In 1633, however, the papal bull Plantata gave the General Chapter of the English Benedictines the right to appoint priors to the former cathedral priories. Because the Benedictine abbeys of Gloucester, Peterborough and Chester had also become cathedrals, the bull appointed cathedral priors to these as well. Cathedral priors were appointed in the belief of England would soon become loyal to Rome and the titular priors would re-establish the cathedral priories.
When the Roman Catholic hierarchy was established in England in 1850, some people thought these titles would be quietly dropped, as it was obvious the old cathedrals would continue to be part of the Church of England. But the memory of the mediaeval cathedral priories remained and the cathedral priors continue to be appointed.
For some people, the idea of a monastery in the suburbs in London must seem a contradiction in terms. But the efforts to establish a cathedral priory in the Diocese of Westminster continued. These efforts bore fruit in 1916 with the foundation of Ealing Priory, now Ealing Abbey, where I have been staying these two weeks. When Ealing Priory became Ealing Abbey in 1955, it was the first Benedictine abbey in Greater London since the Reformation.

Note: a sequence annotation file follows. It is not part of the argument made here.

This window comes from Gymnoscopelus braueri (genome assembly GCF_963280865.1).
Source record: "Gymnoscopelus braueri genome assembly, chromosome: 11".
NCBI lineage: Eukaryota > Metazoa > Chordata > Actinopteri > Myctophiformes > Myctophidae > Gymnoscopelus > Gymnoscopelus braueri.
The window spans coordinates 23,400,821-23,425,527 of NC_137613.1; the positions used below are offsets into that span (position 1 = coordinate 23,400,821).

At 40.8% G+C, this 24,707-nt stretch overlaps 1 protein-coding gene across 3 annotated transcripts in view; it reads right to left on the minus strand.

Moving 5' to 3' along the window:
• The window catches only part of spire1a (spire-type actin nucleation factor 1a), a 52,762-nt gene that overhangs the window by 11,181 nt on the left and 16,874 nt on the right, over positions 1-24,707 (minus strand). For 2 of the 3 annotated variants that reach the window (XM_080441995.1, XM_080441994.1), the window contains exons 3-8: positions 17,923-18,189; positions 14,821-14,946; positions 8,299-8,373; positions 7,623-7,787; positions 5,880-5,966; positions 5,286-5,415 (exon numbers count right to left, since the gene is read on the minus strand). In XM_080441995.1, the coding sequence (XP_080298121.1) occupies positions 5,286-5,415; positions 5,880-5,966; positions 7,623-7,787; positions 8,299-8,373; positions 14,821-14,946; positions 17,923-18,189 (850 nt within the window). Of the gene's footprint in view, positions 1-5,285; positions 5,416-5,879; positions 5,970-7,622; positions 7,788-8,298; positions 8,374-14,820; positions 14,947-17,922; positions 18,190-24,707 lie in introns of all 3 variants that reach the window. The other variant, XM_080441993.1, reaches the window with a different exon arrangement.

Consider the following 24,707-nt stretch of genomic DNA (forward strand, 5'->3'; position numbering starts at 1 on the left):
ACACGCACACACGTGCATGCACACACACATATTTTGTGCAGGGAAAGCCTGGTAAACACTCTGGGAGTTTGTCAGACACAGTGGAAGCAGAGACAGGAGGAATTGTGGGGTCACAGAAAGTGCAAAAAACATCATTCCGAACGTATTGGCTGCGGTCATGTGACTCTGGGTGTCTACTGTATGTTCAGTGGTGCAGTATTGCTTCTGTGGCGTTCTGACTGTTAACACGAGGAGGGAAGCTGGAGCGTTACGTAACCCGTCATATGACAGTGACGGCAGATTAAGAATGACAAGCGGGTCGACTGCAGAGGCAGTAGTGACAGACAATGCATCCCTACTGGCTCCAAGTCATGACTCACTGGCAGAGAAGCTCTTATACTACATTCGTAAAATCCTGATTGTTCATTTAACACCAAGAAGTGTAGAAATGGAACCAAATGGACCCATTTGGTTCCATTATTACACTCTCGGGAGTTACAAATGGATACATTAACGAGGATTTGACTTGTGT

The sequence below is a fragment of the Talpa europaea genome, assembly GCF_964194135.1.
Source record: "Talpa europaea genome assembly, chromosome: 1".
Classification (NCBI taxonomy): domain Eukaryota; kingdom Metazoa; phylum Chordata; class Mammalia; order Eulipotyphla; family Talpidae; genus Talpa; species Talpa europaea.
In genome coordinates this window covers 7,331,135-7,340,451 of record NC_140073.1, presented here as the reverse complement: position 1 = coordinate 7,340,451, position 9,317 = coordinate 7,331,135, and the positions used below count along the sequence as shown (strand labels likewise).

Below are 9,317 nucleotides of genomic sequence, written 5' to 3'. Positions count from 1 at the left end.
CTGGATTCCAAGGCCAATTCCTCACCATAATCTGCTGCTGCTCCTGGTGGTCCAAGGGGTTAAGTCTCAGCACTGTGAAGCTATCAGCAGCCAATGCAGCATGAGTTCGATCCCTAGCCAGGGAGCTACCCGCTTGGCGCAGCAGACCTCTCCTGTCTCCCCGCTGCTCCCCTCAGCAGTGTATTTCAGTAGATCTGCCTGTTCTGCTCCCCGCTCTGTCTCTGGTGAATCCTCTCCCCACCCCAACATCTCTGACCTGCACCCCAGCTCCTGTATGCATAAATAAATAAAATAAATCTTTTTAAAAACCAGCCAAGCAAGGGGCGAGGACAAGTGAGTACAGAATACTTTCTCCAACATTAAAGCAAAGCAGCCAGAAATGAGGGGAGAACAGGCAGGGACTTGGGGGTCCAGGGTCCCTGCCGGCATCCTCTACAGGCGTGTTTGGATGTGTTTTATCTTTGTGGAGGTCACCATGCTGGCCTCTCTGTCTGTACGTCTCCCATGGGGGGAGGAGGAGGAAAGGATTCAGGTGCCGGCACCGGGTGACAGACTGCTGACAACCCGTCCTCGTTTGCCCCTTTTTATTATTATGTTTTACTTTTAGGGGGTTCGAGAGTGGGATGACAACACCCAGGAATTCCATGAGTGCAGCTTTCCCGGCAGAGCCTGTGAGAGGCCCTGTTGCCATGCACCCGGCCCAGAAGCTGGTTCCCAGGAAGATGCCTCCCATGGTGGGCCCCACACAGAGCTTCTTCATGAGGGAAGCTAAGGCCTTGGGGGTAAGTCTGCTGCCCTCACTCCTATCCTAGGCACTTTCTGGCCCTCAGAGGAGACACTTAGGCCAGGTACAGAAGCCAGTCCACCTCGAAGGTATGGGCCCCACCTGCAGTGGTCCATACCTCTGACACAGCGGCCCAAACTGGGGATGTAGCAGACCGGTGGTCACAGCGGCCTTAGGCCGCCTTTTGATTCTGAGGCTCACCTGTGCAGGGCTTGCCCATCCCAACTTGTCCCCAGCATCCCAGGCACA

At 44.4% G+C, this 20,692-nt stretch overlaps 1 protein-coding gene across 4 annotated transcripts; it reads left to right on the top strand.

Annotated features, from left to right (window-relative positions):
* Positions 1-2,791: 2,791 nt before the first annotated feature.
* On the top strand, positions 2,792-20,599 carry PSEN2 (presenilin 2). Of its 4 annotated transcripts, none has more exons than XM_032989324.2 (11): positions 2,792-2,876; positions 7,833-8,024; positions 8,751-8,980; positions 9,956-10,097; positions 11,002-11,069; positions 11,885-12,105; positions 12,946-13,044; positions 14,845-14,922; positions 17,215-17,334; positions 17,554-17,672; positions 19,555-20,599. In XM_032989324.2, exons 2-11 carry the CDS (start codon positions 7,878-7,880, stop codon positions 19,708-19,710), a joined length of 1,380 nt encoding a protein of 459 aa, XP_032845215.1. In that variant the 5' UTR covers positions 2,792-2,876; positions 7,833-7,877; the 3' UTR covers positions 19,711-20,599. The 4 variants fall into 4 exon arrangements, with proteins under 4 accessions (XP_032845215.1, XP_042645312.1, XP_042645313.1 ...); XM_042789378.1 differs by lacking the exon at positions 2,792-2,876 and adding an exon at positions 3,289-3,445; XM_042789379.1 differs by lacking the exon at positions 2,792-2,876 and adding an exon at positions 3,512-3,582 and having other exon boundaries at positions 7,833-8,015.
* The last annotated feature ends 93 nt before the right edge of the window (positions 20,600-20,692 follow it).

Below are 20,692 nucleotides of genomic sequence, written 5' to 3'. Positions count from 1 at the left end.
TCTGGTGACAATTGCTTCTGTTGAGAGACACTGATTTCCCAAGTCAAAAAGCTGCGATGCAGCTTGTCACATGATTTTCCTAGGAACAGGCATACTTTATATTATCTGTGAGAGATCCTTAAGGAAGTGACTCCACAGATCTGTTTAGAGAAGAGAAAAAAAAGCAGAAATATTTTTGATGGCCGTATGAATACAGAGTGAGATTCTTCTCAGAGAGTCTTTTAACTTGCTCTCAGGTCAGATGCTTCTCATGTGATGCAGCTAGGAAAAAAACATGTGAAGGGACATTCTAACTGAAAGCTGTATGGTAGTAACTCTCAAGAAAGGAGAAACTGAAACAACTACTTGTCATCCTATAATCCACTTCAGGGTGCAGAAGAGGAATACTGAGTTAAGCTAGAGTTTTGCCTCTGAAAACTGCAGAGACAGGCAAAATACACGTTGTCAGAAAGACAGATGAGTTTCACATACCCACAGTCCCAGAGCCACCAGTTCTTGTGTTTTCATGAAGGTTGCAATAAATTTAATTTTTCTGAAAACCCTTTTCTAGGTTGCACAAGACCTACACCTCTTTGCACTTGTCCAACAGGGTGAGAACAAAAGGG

Recently, some of the cathedral priors have been invited to join the chapters of the Church of England cathedrals from which they take their names or titles. When Dom Finbar Kealy of Douai Abbey was appointed the titular Prior of Canterbury Cathedral five years ago, he was invited to join the chapter as an ecumenical canon.
Many of the cathedral deans and chapters are keen to stress their Benedictine roots, some of them holding “Benedictine weeks” with groups of monks, led by the cathedral prior, residing for the week to sing the office and give a programme of lectures.
In addition, a ruling the Benedictine abbot who resigns is often invited to be become the titular abbot of an ancient abbey that longer has a monastic community. A former Abbot of Ealing is now the titular Abbot of Evesham. The nine abbeys whose stories and memories are kept alive in this way are: Lindisfarne, Whitby, Shrewsbury, Evesham, Sherborne, Tewkesbury, Bury St Edmunds, Westminster and Gloucester.
And, come to think of it, I never thought Westminster Abbey had a titular abbot. But it all goes to show how ecumenical co-operation can strengthen family bonds, and how much the Benedictines have remained part of English life.
There’s even an old cutting from the Daily Telegraph on the desk in my room in Ealing Abbey that says the Benedictine tradition is so rooted in English life and culture that: “Some claim to see the Benedictine spirit in the rules of Cricket.”